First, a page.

Databases learn to tell Web time

In 1996, the Net has taken a profitable but kind of boring business and turned it into a virtual assembly line for cutting-edge technology.

Mike Ricciuti Staff writer, CNET News
Mike Ricciuti joined CNET in 1996. He is now CNET News' Boston-based executive editor and east coast bureau chief, serving as department editor for business technology and software covered by CNET News, Reviews, and Download.com. E-mail Mike.
Mike Ricciuti
3 min read
Like it did everything else, the Internet turned the database business on its head in 1996.

The Net has taken a hugely profitable but staid business accustomed to 18-month product cycles and turned it into a virtual assembly line for cutting-edge technology. The vendors themselves had to change, too, to cope with Web time: faster product cycles, more open beta testing, and development of smaller, more targeted applications. All of this produced some serious changes in the database and application development tool market, but the end results--the applications they create--won't really materialize until 1997.

The big themes in 1996 were universal data support, live data on HTML pages, and support for transactions in Web-based applications. Unlike some previous years in the database industry, these themes not only dominated the marketing rhetoric; the vendors actually delivered on much of it.

All of the major players--Oracle, Sybase, Informix, IBM and Microsoft--jumped onto the "universal database" bandwagon. Each vendor introduced, or said it would introduce, a plan for their database servers to store and retrieve multimedia data such as sound or video files that are commonly included in Web applications.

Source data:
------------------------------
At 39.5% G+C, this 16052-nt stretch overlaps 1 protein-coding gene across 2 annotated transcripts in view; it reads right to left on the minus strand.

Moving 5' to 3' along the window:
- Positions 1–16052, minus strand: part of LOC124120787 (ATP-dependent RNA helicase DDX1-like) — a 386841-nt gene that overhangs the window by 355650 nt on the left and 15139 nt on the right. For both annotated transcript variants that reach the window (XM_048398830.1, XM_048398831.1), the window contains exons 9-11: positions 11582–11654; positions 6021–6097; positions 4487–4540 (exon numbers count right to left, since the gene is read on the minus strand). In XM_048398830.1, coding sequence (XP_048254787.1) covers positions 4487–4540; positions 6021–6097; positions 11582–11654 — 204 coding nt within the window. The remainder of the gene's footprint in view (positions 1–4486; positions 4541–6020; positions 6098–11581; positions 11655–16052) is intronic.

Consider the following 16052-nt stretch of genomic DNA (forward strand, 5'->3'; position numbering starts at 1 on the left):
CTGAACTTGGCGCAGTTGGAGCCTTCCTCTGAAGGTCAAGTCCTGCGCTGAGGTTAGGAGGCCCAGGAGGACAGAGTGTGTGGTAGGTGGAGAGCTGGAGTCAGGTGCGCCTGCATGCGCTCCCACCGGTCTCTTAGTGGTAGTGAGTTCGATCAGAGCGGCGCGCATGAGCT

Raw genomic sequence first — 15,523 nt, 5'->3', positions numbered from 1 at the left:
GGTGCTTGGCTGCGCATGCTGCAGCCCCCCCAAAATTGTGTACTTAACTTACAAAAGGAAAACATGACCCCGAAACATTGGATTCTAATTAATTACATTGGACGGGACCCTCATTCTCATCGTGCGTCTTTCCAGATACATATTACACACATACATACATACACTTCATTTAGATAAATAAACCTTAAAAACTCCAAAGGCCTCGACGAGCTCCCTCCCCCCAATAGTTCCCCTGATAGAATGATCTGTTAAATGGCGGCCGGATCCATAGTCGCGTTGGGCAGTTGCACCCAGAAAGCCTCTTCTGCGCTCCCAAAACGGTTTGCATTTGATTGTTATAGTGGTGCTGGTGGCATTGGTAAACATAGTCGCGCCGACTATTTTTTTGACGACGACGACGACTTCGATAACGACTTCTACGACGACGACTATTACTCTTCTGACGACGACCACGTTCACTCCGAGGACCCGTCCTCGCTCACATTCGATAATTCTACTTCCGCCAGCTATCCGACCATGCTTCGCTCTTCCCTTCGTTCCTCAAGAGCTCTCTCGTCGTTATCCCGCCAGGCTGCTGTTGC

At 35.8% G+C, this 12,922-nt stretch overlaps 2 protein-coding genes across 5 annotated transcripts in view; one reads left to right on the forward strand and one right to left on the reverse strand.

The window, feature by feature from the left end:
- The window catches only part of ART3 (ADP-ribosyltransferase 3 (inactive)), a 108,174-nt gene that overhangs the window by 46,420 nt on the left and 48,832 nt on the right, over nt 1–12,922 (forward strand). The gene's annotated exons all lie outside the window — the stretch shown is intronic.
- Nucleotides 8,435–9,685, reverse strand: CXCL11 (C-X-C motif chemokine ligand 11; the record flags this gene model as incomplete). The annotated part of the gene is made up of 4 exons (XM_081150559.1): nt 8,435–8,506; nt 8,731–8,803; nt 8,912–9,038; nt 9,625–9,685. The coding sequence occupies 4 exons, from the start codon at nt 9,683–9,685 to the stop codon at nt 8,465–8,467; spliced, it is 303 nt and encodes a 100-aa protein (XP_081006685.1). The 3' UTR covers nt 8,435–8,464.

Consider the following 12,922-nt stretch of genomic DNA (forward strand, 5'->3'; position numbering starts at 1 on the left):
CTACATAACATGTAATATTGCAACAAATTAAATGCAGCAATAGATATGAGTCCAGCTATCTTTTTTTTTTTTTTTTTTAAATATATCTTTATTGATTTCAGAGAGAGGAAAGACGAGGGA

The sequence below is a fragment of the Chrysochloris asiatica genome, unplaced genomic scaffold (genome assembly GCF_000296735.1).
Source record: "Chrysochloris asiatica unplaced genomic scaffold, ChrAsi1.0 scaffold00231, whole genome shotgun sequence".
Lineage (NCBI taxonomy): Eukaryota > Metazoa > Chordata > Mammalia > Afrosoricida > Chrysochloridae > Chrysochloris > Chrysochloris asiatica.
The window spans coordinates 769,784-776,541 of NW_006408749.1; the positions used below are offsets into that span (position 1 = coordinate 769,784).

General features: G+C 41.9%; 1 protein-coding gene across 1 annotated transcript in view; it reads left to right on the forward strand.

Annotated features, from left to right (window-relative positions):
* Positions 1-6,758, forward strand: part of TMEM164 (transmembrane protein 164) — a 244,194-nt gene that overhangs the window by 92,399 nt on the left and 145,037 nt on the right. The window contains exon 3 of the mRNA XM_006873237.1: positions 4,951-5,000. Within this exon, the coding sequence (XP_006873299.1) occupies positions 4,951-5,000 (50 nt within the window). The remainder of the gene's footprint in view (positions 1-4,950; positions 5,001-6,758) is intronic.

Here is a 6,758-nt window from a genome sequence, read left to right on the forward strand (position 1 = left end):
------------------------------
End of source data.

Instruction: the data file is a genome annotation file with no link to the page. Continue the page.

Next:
Oracle and Microsoft also kicked off an industrywide debate on how best to make Web pages livelier and more responsive, in other words, more like client-server applications. Each introduced technology--Oracle's Network Computer Architecture and data cartridges and Microsoft's Advanced Data Connector--that circumvent the static nature of normal HTML pages by embedding live data that updates automatically. Analysts expect Sybase, IBM, and Informix to launch similar technology in the coming year.

Microsoft, Oracle, and Sybase all addressed the needs of e-commerce sites by delivering transactional servers that combine the function of age-old transaction processing monitors with newfangled forms like ActiveX and Java applets. These servers process transactions or requests from client sites to a Web server to make sure that data is never corrupted or lost in transit.

All three trends lead toward Web applications that rely on databases to deliver constantly up-to-date and multimedia-rich content. In other words, all three are attempts to prove that the database is still the center of the computing world, even if the browser is the new frontier.

Predictions for 1997
"Universal database wars will come to the fore in 1997. It will be interesting to see how vendors compete with Informix, which has a 9- to 18-month lead on everyone." --Evan Bauer, Giga Information Group

"1996 was the year of the Web site. In 1997, we will see the realization of a new type of application?Internet applications?and a new way of developing them." --Stan Dolberg, The Forrester Group

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